Miep Gies: Righteous Among the NationsIf not for the list of the Righteous among the Nations, the world might have long forgotten Miep Gies and her husband, Jan, and she might have passed away into obscurity when she died on January 11, 2010, a month shy of her 101st birthday. But, as is the case with so many more, we must keep her memory alive so that “never again” will the events she experienced recur.

On her 100th birthday she said, “I am one hundred years old now. That is an admirable age, and I have even reached it in fairly good health. So then, it’s fair to say ‘You’ve been fortunate,’ and being fortunate seems to be the red thread running through my life.”

At an earlier date she declared that she stood, “at the end of the long, long line of good Dutch people who did what I did or more – much more – during those dark and terrible times years ago. But, always, like yesterday in the hearts of those of us who bear witness, never a day goes by that I do not think of what happened then.”

Miep was Austrian by birth. At the age of eleven, Herminie Santrouschitz was taken-in temporarily by a family in the Netherlands as part of a program to help the Austrian people recover from the destruction of World War I. As it turned out, it was decided, the situation being what it was, that Herminie – or Miep, as she was called in Holland – should remain in the Dutch family’s care. That turned out to be both fortuitous and sufferable.

She was fortunate to meet her future husband, Jan Gies, at work before she was laid off and took another job at the Opetka Company in Amsterdam. She and Jan became good friends with the owner of the company and his family. Over a short period of time, things turned ugly again in Europe as the Nazi regime in Germany set out to conquer the world and annihilate the Jews. Miep was fortunate to be living in Amsterdam rather than in her homeland of Austria. It seemed like the Netherland’s neutrality would keep it safe from Hitler’s madness.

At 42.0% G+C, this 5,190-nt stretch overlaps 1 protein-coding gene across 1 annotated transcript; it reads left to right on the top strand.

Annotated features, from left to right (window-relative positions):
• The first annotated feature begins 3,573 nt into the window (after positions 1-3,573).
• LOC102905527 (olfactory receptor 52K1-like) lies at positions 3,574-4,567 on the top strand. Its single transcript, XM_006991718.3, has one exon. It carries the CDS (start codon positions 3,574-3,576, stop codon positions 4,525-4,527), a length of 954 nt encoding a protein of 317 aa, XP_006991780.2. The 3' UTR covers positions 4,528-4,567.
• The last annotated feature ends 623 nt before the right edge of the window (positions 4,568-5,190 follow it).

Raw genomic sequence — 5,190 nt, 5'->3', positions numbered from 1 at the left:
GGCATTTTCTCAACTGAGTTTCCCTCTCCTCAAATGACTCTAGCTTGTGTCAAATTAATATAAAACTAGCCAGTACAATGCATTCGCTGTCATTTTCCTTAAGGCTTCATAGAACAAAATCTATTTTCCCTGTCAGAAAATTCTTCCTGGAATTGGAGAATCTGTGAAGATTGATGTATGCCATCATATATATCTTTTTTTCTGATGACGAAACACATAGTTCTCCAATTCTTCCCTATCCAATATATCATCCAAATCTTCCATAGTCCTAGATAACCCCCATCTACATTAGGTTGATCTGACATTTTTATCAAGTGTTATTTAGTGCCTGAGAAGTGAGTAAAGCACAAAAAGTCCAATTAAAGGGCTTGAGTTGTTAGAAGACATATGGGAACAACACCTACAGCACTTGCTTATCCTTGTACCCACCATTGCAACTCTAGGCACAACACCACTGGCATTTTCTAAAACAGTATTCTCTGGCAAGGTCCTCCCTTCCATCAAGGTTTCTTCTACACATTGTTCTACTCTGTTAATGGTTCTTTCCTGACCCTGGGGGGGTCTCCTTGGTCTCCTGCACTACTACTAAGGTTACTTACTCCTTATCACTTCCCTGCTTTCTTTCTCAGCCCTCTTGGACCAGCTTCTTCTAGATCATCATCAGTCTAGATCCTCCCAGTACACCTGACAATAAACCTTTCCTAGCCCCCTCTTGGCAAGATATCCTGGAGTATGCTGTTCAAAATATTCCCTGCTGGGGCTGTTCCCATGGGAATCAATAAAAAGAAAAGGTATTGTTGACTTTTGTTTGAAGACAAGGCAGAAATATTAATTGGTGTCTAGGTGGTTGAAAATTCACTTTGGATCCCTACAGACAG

As it turned out, that was only an illusion. Germany stormed the Netherlands and began to implement Hitler’s Final Solution there, just as it had elsewhere. Some Jews fled the continent. Others, like Miep’s boss, hid. Miep and Jan brought food and other necessities to his family to provide for their sustenance whilst in hiding. She risked her life, using her lunch break to make her daily deliveries. She knew that, should they be found or she be caught, they would all be subject to the same fate. Unfortunately, the family was eventually found and sent to their miserable fate. Only the father was saved alive. As for Miep and Jan, no one was the wiser.

After the war, Miep said that, “I am not a hero. More than twenty thousand Dutch people helped to hide Jews and others in need of hiding during those years. I willingly did what I could to help. My husband did as well. It was not enough.” Any righteous person would do the same.

Her kindness extended beyond helping her boss’ family. After the family had been taken, she visited the place where they had been hiding to gather up their personal effects and deliver them to her boss, Otto Frank. Among those belongings were the diaries of Otto’s daughter, Anne, which would eventually tell a small part of the story of the persecution of the Jews during World War II. Little did Miep know, when she handed those diaries to her boss, how many lives would be changed by a simple act of kindness.

All Miep knew was that, “It was not enough.”